In terms of using 0day vulnerabilities during a red team assessment, absolutely fair game, because some of the things you are assessing during a red team engagement are detection and response capabilities. Even if I pop you with an 0day in an application on your perimeter (that likely should have been identified during the application penetration test you had performed against that application… you did have an application penetration test performed against apps on your perimeter before you engaged in a red team assessment, right?), your team should be able to detect and respond to that in a reasonable time-frame (not to mention, you should know if I was able to pivot anywhere else after that).
Lastly, in terms of MSF, someone who says “You should be able to detect MSF” is probably talking about meterpreter specifically… If I drop meterpreter.exe (you get what I’m saying) on disk and you cannot detect that, that’s a problem. But I can tell you that a red team won’t just drop it onto disk, and most security products (that most organizations are using) won’t pick it up when running it in memory.
My original tweets were less about 0day and more about using custom tools that mirror tactics actually seen in the wild. If you’re comparing what actually happens in the wild vs red team style engagements generally the payloads/droppers are ahead of what you’re seeing in MSF.
MSF is great don’t get me wrong but when it comes to long term C&C and persistence there are better options available in the malware world. DNS based C&C, multiple C&C servers, etc.
I also want to mention I love MSF and use it often there are just some weak points right now.
Using analogies around “playing a game against a weak team” isn’t helping anyone they’re not segregated from the rest of the internet they can be exposed to higher level threats.
I’m also trying to understand why you’re doing red team engagements on companies who are not mature enough to defend against pretty standard threats? There are other exercises that would be more beneficial until they get to a maturity level thats warrants actual red teaming. I know of a few companies out there who stay busy just specializing in red team attacks using 0day, custom C&C, multi month engagements.
A lot of clients who are in the intermediate space between pentesting and actually needing redteaming have done well by building simulated scenarios such as
Run exe/payload on workstation simulating compromise via 0day or whatever method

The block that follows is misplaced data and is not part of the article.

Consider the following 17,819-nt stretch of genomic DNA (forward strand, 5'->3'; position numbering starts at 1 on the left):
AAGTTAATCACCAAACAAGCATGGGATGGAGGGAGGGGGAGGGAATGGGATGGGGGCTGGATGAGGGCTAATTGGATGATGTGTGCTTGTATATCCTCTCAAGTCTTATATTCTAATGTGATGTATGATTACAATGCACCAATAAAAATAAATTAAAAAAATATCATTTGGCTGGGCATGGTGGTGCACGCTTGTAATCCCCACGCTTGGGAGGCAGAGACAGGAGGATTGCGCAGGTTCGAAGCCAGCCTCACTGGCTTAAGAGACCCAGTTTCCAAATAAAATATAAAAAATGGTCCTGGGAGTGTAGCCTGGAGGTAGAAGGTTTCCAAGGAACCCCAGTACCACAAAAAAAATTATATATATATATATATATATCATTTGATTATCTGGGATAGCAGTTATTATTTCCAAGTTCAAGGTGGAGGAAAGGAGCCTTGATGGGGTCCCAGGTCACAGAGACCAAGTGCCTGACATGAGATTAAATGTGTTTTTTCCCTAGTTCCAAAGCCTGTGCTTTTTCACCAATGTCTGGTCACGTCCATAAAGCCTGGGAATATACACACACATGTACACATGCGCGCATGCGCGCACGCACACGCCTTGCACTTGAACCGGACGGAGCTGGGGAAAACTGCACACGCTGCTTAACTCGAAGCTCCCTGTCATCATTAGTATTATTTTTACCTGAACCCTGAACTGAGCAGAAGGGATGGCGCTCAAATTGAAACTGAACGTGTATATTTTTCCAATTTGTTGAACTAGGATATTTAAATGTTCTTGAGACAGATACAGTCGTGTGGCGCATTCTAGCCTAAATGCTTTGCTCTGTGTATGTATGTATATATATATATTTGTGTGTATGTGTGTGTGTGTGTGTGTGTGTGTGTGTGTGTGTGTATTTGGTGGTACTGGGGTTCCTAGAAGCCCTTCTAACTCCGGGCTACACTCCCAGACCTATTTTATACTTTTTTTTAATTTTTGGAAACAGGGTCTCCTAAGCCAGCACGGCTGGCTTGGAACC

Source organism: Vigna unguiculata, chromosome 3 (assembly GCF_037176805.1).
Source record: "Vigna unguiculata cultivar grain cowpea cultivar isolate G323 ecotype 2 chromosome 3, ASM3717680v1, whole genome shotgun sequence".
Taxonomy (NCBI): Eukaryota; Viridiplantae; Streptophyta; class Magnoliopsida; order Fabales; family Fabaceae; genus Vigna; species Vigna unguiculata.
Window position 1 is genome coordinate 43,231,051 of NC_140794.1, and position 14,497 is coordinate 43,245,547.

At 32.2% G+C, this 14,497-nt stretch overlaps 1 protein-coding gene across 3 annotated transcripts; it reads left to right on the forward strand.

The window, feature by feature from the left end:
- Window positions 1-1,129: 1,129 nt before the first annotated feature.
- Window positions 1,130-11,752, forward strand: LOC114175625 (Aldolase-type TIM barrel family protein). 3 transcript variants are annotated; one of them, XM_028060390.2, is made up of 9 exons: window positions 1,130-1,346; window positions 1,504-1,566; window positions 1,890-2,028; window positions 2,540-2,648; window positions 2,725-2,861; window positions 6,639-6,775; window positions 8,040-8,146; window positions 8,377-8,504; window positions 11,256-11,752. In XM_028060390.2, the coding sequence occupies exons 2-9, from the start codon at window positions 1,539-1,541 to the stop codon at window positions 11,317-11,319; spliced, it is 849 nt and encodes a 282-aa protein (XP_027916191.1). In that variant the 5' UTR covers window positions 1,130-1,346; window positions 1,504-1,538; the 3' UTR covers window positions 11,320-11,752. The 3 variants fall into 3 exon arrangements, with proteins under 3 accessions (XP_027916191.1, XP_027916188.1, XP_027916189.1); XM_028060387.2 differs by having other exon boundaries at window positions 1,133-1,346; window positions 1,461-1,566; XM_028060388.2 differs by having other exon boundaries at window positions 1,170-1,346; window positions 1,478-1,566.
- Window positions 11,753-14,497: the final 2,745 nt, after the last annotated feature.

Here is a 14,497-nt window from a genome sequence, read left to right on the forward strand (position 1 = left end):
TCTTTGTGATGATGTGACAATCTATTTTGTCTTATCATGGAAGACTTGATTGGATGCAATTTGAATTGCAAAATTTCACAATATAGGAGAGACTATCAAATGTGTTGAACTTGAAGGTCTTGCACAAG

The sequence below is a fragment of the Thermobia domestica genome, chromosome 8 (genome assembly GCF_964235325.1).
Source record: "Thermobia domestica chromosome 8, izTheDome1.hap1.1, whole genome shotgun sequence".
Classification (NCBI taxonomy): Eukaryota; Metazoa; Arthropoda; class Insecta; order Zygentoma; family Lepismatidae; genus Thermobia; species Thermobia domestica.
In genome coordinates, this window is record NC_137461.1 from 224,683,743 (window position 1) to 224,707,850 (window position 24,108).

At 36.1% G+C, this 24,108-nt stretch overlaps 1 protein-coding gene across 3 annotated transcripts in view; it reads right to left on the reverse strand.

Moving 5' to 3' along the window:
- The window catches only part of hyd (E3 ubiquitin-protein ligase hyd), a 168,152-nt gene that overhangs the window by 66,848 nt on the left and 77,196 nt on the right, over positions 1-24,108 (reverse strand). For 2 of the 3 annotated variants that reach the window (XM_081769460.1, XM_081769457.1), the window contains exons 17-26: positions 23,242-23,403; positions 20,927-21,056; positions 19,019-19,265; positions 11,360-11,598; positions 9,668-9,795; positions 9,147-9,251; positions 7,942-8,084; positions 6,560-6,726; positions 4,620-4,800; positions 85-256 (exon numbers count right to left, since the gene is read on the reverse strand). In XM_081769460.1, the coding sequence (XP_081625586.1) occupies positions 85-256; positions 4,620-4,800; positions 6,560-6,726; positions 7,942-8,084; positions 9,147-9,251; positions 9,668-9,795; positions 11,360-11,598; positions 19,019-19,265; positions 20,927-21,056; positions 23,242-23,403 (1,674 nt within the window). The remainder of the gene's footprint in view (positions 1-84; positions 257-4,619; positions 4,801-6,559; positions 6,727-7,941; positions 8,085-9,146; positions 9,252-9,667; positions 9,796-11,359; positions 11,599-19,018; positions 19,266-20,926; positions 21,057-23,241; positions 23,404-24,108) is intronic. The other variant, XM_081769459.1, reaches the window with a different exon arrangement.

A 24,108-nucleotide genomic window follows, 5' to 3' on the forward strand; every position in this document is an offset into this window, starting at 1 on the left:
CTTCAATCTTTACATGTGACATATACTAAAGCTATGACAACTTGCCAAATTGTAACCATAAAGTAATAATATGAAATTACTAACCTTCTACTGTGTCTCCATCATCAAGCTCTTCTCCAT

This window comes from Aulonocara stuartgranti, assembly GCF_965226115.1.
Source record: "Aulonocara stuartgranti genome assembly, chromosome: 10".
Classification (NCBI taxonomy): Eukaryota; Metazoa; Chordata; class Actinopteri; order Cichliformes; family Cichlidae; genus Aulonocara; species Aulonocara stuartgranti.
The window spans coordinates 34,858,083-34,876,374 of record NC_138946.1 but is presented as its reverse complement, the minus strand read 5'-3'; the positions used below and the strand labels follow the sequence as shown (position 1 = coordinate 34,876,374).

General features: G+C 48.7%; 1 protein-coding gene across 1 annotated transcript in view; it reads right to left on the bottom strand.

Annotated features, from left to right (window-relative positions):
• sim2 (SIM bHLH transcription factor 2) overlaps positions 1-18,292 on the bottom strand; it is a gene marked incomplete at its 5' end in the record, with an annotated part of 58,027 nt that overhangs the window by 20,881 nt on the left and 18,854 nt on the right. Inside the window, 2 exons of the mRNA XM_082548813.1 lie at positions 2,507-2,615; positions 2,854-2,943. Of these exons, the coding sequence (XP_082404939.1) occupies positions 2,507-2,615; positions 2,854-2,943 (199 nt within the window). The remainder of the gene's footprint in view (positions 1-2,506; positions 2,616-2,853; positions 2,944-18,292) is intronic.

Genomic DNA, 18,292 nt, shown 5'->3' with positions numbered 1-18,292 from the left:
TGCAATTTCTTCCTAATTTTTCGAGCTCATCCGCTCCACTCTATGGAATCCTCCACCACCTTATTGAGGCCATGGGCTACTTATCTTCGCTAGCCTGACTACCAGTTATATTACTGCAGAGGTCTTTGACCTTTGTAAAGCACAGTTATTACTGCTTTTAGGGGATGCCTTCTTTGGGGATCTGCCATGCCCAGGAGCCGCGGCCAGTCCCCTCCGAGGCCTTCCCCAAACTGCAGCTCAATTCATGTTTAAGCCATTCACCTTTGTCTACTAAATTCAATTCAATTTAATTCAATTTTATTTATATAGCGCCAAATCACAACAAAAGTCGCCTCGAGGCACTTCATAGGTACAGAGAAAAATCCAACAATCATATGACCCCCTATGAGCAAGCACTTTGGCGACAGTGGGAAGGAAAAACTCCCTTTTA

Run/Give payload/user access to DMZ host
Using either of those methods along with keeping strong timelines/notes allows blue teams to start down the path of understanding how to respond/react/generate proper alerts around initial compromised hosts. The above techniques also need to be combined with table top style meetings between whoever is testing and whoever is defending to openly discuss negatives/positives and allow both sides to learn from each other.
There is no right or wrong answer and everyone has a point of view based on personal experience.
I think alot of that discussion was crippled by the 140char limit of the medium. While I agree that beating up a lame child with a ‘bring all your guns’ philosophy may seem a bit cruel. In practice – it serves as a tipping point moment. Though it has to be treated as an ongoing engagement, a cycle of build break teach rinse repeat. Popping a box with meterp is all well and good – but it doesnt give the victim anything but ‘damn, i shouldve caught that’ – whereas popping them with some mystery uber zero day – instills upon them the drive to get better and to research and to make themselves better. Having worked on teams where we did both – the buy in i got from the latter vs the fromer was over 2:1. Meaning after the engagment the teams where we used more specialized craft continued to study and get better – vs the teams where we used meterp – kinda just went about their lives oblivious. At some point we need to transition to a platform of teaching, and part of that requires breaking down the student and having a few come-to-jesus moments. Then again, thats just my $0.02…
It seems to me that most people are missing or misrepresenting the initial tweet.
I doubt @TheColonial was suggesting you shouldn’t be using 0days on red teams, or if you do somehow it’s not valid, simply that if an organizations security can be subverted with a lower level of sophistication there is no reason to use a higher level. A number of reasons,
- If I spend months developing an 0day, why would I ever use it when I don’t need to? All it does is increase the risk of discovery via logs / packet captures for zero benefit on my side.
- If an organization can’t adaquately defend against a metasploit user (aka any hacker with a publicly avaliable tool), then it should be more of a concern for them as opposed to some ‘super duper l33t simulating state sponsored 0day dropping threat’ that while possible, by definiton will be much rarer.
Impact should be demonstrated by your post exploitation and information gathering, not only by the exploitation method.
Anyway, just feels like the posts arguing “why are you red teaming against that org?” or “metasploit isn’t always the best tool for everything” or “yeah but organizations need to defend against zero days as well” are missing the point and intent behind the original tweet.
Then again, someone said a thing in less than 120 characters, perhaps even I am doing them a disservice trying to read what their intent was.